Summer 2015| Posse National Newsletter

  

Student Affairs VP, Dean of Students Builds Dynamic Colby Community

With nearly 30 years of experience, James “Jim” Terhune, the vice president for student affairs and dean of students at Colby College, is committed to creating a college community that offers students a holistic, dynamic learning environment.

“What happens in the classroom is at the core of it, but a meaningful and intentional approach to residential education gives students the opportunity to shape their community, to be involved in framing organizations and planning social activities, and to practice self-governance,” says Jim.

A graduate of Middlebury College, Jim began his student affairs career at his alma mater before earning his Ed.M. in administration, planning and social policy from Harvard University. During his 15-year tenure with Colgate University, he served in a number of leadership roles including director of student activities, dean of first-year students and dean of student affairs.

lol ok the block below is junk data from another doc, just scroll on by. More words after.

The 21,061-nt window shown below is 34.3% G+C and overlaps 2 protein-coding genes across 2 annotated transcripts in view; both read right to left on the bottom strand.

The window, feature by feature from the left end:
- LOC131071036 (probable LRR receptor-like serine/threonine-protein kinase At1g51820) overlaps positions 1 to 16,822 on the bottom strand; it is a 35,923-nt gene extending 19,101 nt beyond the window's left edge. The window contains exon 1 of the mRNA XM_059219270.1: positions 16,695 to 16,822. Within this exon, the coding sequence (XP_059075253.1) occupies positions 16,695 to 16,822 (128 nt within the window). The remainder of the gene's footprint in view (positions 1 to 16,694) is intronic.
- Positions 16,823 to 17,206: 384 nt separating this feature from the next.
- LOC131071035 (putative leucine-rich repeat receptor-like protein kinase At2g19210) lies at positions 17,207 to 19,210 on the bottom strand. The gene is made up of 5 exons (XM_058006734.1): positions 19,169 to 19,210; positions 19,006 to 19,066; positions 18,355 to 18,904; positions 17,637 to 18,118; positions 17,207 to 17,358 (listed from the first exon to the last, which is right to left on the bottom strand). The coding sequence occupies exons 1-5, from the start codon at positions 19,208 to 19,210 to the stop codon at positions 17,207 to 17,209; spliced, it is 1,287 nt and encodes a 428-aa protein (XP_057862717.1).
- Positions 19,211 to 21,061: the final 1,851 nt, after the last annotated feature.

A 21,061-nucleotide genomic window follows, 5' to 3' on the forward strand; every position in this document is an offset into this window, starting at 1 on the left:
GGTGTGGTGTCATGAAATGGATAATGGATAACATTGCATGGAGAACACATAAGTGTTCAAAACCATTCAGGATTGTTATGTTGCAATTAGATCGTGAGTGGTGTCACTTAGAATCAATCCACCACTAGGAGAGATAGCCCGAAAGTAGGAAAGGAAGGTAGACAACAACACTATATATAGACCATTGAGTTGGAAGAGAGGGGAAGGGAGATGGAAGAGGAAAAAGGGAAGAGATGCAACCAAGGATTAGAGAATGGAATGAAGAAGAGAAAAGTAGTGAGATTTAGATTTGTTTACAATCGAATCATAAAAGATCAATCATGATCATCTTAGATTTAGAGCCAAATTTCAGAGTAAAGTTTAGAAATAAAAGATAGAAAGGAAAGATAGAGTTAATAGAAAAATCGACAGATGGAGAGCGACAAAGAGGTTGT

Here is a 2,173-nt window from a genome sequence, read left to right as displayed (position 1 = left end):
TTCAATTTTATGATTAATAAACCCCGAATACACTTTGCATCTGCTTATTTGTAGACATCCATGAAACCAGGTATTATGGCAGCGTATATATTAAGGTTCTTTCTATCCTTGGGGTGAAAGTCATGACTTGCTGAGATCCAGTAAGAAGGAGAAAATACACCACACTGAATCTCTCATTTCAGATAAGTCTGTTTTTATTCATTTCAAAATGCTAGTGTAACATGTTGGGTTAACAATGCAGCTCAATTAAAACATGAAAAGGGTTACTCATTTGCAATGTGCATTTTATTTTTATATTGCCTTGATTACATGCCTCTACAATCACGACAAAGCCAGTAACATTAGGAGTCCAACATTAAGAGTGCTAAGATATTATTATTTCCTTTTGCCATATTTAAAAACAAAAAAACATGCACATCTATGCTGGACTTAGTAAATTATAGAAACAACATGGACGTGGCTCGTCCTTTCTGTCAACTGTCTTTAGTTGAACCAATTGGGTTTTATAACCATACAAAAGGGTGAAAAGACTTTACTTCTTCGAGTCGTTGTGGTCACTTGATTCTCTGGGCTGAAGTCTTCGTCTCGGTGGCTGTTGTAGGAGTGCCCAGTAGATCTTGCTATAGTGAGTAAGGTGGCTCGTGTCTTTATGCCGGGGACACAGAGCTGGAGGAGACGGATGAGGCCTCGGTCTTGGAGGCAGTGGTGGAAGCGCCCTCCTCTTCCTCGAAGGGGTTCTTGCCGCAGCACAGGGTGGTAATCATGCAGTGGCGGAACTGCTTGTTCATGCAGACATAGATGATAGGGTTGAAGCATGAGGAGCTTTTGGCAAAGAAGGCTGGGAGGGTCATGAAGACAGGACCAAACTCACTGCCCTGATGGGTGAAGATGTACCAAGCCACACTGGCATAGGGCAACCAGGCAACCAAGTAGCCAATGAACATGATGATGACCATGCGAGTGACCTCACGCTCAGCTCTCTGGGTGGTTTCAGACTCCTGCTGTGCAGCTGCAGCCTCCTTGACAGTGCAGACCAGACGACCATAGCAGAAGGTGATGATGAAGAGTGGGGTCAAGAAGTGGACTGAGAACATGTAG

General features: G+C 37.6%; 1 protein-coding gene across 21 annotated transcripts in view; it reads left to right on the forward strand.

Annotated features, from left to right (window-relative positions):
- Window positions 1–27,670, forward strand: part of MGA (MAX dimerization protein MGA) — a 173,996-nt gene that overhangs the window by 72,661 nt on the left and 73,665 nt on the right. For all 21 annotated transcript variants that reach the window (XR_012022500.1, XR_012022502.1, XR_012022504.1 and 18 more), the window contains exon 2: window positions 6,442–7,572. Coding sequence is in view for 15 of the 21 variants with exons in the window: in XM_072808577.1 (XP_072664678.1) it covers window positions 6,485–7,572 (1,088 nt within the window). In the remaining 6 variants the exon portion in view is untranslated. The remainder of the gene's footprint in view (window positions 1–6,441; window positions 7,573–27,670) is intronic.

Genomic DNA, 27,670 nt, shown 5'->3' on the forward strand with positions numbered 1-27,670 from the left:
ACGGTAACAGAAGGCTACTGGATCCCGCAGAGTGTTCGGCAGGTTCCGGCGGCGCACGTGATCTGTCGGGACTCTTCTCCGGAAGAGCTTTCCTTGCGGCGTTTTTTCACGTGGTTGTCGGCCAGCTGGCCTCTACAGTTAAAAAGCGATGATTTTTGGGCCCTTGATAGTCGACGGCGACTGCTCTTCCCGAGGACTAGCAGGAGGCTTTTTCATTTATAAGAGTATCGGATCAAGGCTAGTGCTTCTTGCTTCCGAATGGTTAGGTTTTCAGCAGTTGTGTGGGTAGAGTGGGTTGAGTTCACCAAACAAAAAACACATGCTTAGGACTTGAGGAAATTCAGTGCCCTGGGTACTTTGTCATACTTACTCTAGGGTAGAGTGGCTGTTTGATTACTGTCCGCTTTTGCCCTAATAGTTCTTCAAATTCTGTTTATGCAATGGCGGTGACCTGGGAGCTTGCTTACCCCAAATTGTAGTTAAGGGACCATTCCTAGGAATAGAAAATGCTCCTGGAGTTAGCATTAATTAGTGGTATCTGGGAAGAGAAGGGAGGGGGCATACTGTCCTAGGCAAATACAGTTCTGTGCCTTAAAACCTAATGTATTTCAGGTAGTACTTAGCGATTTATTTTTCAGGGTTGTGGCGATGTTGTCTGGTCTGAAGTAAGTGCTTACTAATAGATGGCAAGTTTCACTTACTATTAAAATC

Now at the start of his 10th year at Colby, Jim oversees a number of departments and programs that provide students with a robust campus experience in conjunction with academics and athletics.

“I’m really proud of the work that we’re doing at Colby,” he says. “It makes a real difference in individual’s lives and I think it’s hugely important to society—having educated, thoughtful, critical thinkers will make for better communities and a better world.”

For 12 years, Colby built and grew its Posse program with Scholars from New York, extending the college’s regional draw beyond New England. Now, since 2013, Colby selects Posses from Houston to further diversify their student body.

“Colby’s dedication to supporting a student body with diverse experiences and backgrounds is evidenced by the longevity of their partnership with Posse and their commitment to one of our newest chapters,” says Posse Chief Operating Officer Matthew Fasciano.

“Posse Scholars represent less than 1 percent of the student body, but you can’t turn around without seeing their impact in the classroom, student government, athletics, theater and music, or faculty research,” says Jim.

View other stories in the Posse National Quarterly